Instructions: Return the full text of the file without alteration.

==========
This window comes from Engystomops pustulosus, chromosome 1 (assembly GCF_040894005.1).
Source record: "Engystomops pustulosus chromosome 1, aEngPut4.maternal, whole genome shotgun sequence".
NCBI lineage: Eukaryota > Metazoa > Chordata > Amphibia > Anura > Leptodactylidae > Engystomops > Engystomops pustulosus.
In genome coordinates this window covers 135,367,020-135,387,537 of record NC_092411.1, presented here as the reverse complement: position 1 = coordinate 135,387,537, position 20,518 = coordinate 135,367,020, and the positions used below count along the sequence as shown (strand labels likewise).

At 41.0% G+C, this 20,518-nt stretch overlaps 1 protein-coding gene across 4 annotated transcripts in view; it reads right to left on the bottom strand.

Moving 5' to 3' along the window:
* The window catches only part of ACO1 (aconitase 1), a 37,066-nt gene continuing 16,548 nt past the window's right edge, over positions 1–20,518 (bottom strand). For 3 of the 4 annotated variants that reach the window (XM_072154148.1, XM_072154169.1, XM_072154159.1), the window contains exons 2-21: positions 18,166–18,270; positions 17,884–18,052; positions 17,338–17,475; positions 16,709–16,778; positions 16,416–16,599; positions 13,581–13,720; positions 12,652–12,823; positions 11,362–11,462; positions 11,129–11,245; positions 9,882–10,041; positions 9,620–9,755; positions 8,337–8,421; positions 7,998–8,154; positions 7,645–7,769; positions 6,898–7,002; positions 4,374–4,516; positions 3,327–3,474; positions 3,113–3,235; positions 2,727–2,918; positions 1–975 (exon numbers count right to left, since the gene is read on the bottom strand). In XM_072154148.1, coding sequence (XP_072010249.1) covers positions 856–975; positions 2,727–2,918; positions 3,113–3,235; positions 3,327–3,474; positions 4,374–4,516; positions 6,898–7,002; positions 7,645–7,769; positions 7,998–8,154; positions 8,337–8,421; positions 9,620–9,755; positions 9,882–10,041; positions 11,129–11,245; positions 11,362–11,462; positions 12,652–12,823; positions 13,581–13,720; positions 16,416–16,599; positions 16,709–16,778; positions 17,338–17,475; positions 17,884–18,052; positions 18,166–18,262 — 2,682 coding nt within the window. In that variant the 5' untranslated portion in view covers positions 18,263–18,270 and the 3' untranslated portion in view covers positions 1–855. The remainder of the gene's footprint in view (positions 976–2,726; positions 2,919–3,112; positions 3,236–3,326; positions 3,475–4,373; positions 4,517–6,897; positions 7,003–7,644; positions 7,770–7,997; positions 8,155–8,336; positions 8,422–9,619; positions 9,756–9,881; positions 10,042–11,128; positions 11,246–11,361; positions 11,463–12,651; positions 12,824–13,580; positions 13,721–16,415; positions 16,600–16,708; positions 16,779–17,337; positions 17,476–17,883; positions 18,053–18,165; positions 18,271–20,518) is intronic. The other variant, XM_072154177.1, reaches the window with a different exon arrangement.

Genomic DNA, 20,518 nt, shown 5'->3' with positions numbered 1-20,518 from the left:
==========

This window comes from Engystomops pustulosus, chromosome 1 (assembly GCF_040894005.1).
Source record: "Engystomops pustulosus chromosome 1, aEngPut4.maternal, whole genome shotgun sequence".
NCBI lineage: Eukaryota > Metazoa > Chordata > Amphibia > Anura > Leptodactylidae > Engystomops > Engystomops pustulosus.
In genome coordinates this window covers 135,367,020-135,387,537 of record NC_092411.1, presented here as the reverse complement: position 1 = coordinate 135,387,537, position 20,518 = coordinate 135,367,020, and the positions used below count along the sequence as shown (strand labels likewise).

At 41.0% G+C, this 20,518-nt stretch overlaps 1 protein-coding gene across 4 annotated transcripts in view; it reads right to left on the bottom strand.

Moving 5' to 3' along the window:
* The window catches only part of ACO1 (aconitase 1), a 37,066-nt gene continuing 16,548 nt past the window's right edge, over positions 1–20,518 (bottom strand). For 3 of the 4 annotated variants that reach the window (XM_072154148.1, XM_072154169.1, XM_072154159.1), the window contains exons 2-21: positions 18,166–18,270; positions 17,884–18,052; positions 17,338–17,475; positions 16,709–16,778; positions 16,416–16,599; positions 13,581–13,720; positions 12,652–12,823; positions 11,362–11,462; positions 11,129–11,245; positions 9,882–10,041; positions 9,620–9,755; positions 8,337–8,421; positions 7,998–8,154; positions 7,645–7,769; positions 6,898–7,002; positions 4,374–4,516; positions 3,327–3,474; positions 3,113–3,235; positions 2,727–2,918; positions 1–975 (exon numbers count right to left, since the gene is read on the bottom strand). In XM_072154148.1, coding sequence (XP_072010249.1) covers positions 856–975; positions 2,727–2,918; positions 3,113–3,235; positions 3,327–3,474; positions 4,374–4,516; positions 6,898–7,002; positions 7,645–7,769; positions 7,998–8,154; positions 8,337–8,421; positions 9,620–9,755; positions 9,882–10,041; positions 11,129–11,245; positions 11,362–11,462; positions 12,652–12,823; positions 13,581–13,720; positions 16,416–16,599; positions 16,709–16,778; positions 17,338–17,475; positions 17,884–18,052; positions 18,166–18,262 — 2,682 coding nt within the window. In that variant the 5' untranslated portion in view covers positions 18,263–18,270 and the 3' untranslated portion in view covers positions 1–855. The remainder of the gene's footprint in view (positions 976–2,726; positions 2,919–3,112; positions 3,236–3,326; positions 3,475–4,373; positions 4,517–6,897; positions 7,003–7,644; positions 7,770–7,997; positions 8,155–8,336; positions 8,422–9,619; positions 9,756–9,881; positions 10,042–11,128; positions 11,246–11,361; positions 11,463–12,651; positions 12,824–13,580; positions 13,721–16,415; positions 16,600–16,708; positions 16,779–17,337; positions 17,476–17,883; positions 18,053–18,165; positions 18,271–20,518) is intronic. The other variant, XM_072154177.1, reaches the window with a different exon arrangement.

Genomic DNA, 20,518 nt, shown 5'->3' with positions numbered 1-20,518 from the left: